- Current Status
- In Season
- 90 minutes
- Limited Release Date
- Pierce Brosnan, Patricia Clarkson, Chris Cooper, Rachel McAdams
- Ira Sachs
- Sony Pictures Classics
- Ira Sachs, Oren Moverman
- Mystery and Thriller, Drama
We gave it a B
Married Life takes place in an imagined 1949 America. Miss Pettigrew Lives for a Day is set in a fairy-tale 1939 England. Yet both pictures bear the recognizable time stamp of right now. Don’t be fooled by the frothy vision of Amy Adams in draped furs and fetching hats as Miss Pettigrew‘s madcap American nightclub singer and aspiring actress, or by the sleek, platinum blond grace of Rachel McAdams as a thoughtful widow in love with another woman’s husband in Married Life. These re-created epochal settings, with lavish attention paid to the serving of tea cakes, mask thoroughly modern, approving attitudes of feminine autonomy and sexual equality, both by the writers and directors as well as the frisky actors happy to play ”historical.”
And by actors I mean, specifically, actresses. McAdams and Adams are dewy, vibrant stars whose popularity lies in the feminist independence they generously grant to the fictional women they play. How we love the trappings of other periods — provided we can tinker with the period attitudes to suit our current fashions! Both these slight, wistful movies — evanescent diversions with a combined weight of less than a magnum of champagne — play at matters of financial, professional, marital, and erotic dilemma with all the seriousness of an after-dinner game of charades. Mostly, they each put on a pretty show.
Of the two, Married Life has more on its mind, manifest in the arch elegance of the plot, a looped chain of infidelities and loyalties meant to comment on the mysteries of marital bonds. (Ira Sachs, who made the outstanding 2005 indie Forty Shades of Blue, directed, and co-wrote the script with Oren Moverman.) Playing Kay, widowed by WWII and living in an unnamed suburb, McAdams is a particularly delightful vision after her two-year intermission from the screen following The Family Stone. So it’s no stretch to see how a romantic, lonely married man like Harry Allen (Chris Cooper, wonderfully subtle), missing enough emotional intimacy with his wife, Pat (Patricia Clarkson, Cooper’s perfect match), could fall in love with Kay’s compassion — or, indeed, how Kay’s heart would open to a gentle man who needs her so sincerely. (Pierce Brosnan complicates the plot as Harry’s lothario of a single friend, Richard, who also sets his sights on Kay.) In fact, Married Life is much more about the enduring relationship between husband and wife than it is about the excitement between husband and girlfriend. So sure is Harry that divorce would devastate Pat that he resolves, out of love, to kill her himself. Married Life congratulates its audience on a sophisticated, humorous complicity in the obvious immorality of Harry’s murder plans, as well as in Richard’s own ungentlemanly designs on his pal’s gorgeous girl. Every adult, the movie suggests, has got a secret.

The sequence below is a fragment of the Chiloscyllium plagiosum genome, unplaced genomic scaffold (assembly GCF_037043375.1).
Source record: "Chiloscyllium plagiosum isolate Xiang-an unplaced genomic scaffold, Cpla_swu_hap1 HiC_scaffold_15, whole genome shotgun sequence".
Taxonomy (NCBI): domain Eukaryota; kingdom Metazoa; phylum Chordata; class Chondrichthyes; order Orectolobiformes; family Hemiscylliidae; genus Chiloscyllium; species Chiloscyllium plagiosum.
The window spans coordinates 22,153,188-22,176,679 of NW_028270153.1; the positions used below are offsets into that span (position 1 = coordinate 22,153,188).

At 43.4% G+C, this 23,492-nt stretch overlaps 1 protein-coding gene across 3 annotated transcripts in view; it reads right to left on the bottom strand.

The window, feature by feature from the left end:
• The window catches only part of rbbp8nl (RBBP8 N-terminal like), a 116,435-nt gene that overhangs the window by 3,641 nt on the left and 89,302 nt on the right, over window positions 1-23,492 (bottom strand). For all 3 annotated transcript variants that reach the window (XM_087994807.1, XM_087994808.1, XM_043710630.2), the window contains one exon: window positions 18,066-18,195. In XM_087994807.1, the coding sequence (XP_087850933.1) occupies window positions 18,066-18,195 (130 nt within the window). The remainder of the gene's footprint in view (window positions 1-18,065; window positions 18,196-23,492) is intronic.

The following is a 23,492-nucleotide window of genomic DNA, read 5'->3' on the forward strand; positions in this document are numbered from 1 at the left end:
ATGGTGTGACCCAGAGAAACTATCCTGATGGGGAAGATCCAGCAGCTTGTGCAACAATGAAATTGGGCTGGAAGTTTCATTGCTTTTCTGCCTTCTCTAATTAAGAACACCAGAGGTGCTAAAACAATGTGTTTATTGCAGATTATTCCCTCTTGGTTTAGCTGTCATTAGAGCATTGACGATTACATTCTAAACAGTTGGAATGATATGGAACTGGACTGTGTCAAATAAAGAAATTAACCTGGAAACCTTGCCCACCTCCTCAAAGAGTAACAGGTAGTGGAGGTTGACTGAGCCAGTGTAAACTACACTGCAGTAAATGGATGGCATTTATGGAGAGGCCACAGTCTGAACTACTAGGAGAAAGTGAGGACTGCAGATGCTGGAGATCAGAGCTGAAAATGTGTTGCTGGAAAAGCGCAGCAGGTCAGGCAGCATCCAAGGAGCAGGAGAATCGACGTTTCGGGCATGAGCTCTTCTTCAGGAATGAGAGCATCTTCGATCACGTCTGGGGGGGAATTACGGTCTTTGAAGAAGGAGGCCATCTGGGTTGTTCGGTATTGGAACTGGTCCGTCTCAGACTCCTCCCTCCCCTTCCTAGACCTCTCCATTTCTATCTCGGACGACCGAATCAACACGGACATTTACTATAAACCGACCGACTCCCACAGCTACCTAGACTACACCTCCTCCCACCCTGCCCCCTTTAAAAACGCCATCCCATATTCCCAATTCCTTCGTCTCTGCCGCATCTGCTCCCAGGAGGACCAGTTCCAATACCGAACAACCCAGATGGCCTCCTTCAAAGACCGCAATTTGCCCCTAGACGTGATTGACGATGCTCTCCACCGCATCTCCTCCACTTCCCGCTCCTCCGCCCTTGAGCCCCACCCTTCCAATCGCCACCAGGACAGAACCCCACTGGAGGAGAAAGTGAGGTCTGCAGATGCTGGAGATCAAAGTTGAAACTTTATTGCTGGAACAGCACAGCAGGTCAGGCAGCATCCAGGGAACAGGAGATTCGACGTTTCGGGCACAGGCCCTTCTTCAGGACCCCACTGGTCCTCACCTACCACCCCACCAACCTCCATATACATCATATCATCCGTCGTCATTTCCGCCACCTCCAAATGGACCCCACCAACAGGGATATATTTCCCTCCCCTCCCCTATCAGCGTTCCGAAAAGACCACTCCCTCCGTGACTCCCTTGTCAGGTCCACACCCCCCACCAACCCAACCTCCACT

Miss Pettigrew Lives for a Day, in contrast, thinks secrets are quite naughty, in a nursery way. But they’re also kind of cute, in a British tweedle-dee-dee way. We’re meant to cheer when Frances McDormand, as the title middle-aged, prim British miss, desperate for a job, lies her way into the employ of Delysia Lafosse (Adams). It’s a wonder Miss P isn’t carrying Mary Poppins’ tool kit, so useful does she turn out to be for Delysia, who’s got two caddish, bedable beaus and one genuine, jazz-piano-playing nobody who honestly loves her (Lee Pace from Pushing Daisies). Adams, of course, is a peach. Her sparkle requires only minor character adjustment and twinkle recharging from her recent triumph as the old-fashioned modern heroine in Enchanted.
Delysia’s perils and pleasures don’t amount to a hill of beans (the movie, based on a forward-thinking 1938 novel by Winifred Watson, is directed by Britain-based Bharat Nalluri). Neither do those of Miss P, who happens to enchant an attractive, mature, successful widower (Ciarán Hinds) of her own in the course of a day’s work. Then again, Miss Pettigrew, and Married Life, for that matter, aren’t about the real pleasures and perils of not-too-distant past eras; they’re about pleasurable, flattering role choices for popular actresses and their admirers — and about nifty, fun-to-wear vintage costumes, too. Married Life: B; Miss Pettigrew Lives for a Day: C+